Obama: Economy faces ‘continued headwinds’ from weak eurozone

President Obama cautioned on Monday that the United States will "have some continued headwinds over the next several months" in part because of the economy in Europe. 

Addressing a crowd of supporters at a fundraising dinner in New York, Obama said he is working with European leaders and urged them to take "decisive action" to help their sputtering economy.

Obama's remarks came at the NoMad Hotel before a crowd — including Wall Street executives — who paid $40,000 per person to attend. "Europe is still a challenge," the president said, "and a lot of people in this room who have business in Europe understand that."

Obama said he doesn't believe that Europeans will "let the euro unravel."

"But they're going to have to take some decisive steps," he said. "And I'm spending an enormous amount of time working with them, and [Treasury Secretary] Tim Geithner is spending a lot of time working with them to recognize that the sooner they take some decisive action, the better off we're going to be."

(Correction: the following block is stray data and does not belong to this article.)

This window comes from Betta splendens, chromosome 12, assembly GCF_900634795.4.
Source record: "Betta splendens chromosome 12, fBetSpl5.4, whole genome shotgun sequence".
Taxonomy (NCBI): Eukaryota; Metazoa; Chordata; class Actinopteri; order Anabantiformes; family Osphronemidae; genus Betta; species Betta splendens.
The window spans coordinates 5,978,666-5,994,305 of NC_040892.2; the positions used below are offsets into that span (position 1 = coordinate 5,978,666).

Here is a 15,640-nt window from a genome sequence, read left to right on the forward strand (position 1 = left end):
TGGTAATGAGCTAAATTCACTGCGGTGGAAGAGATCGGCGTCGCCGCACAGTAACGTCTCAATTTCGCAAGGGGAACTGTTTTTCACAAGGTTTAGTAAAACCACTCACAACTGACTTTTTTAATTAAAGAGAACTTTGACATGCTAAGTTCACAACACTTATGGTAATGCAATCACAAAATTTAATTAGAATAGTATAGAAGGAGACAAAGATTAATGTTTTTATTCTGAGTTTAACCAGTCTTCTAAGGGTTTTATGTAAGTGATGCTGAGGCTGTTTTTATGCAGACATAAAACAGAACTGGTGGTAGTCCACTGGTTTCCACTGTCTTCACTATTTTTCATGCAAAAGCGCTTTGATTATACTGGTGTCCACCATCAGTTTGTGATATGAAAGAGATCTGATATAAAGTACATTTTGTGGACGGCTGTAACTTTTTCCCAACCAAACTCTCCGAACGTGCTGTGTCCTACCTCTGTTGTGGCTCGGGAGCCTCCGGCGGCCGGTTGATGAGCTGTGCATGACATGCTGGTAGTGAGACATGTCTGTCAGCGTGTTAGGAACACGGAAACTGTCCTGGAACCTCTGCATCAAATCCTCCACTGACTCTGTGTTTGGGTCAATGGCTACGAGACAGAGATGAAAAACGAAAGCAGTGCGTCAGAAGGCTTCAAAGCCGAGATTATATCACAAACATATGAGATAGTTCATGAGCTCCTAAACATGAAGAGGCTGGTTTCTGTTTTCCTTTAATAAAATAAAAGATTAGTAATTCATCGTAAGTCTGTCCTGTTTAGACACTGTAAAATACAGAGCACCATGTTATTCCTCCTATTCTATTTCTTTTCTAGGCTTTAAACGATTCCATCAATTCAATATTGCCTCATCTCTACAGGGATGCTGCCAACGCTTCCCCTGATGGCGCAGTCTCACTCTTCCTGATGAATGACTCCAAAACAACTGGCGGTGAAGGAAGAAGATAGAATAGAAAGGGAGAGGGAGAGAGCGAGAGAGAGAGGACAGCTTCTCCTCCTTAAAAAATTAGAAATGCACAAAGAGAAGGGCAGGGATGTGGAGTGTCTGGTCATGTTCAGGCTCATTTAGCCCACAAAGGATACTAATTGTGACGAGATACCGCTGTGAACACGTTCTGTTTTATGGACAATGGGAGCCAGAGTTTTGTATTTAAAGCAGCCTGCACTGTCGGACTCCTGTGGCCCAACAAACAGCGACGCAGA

Obama suggested that the economic crisis in Europe is similar to what the United States faced early on in his presidency.

"It's an interesting contrast to what's happened here," he said. "The fact that we took some decisive action in 2008 and 2009, despite its unpopularity, indicates what we avoided, this chronic bleeding wound that has been an enormous problem not just for Europe now, but for the entire global economy." Obama said that if Europe can be stabilized and the United States can "position ourselves" on education, science, energy and "a few other pieces of unfinished business" such as immigration reform, the nation will thrive in the coming decades. 

The president has used the "headwinds" line before to talk about the economy, spurring the Republican National Committee to mock the explanation. "After four years of blaming 'headwinds,' maybe it's time for Obama to look in the mirror," an ad released last month said. 

Treasury Secretary Tim Geithner is in Europe this week for meetings with government officials on the debt crisis. Last week, testifying before the House and Senate banking committees, he said Europe’s struggles were expected to have “substantial, adverse effects on the United States.”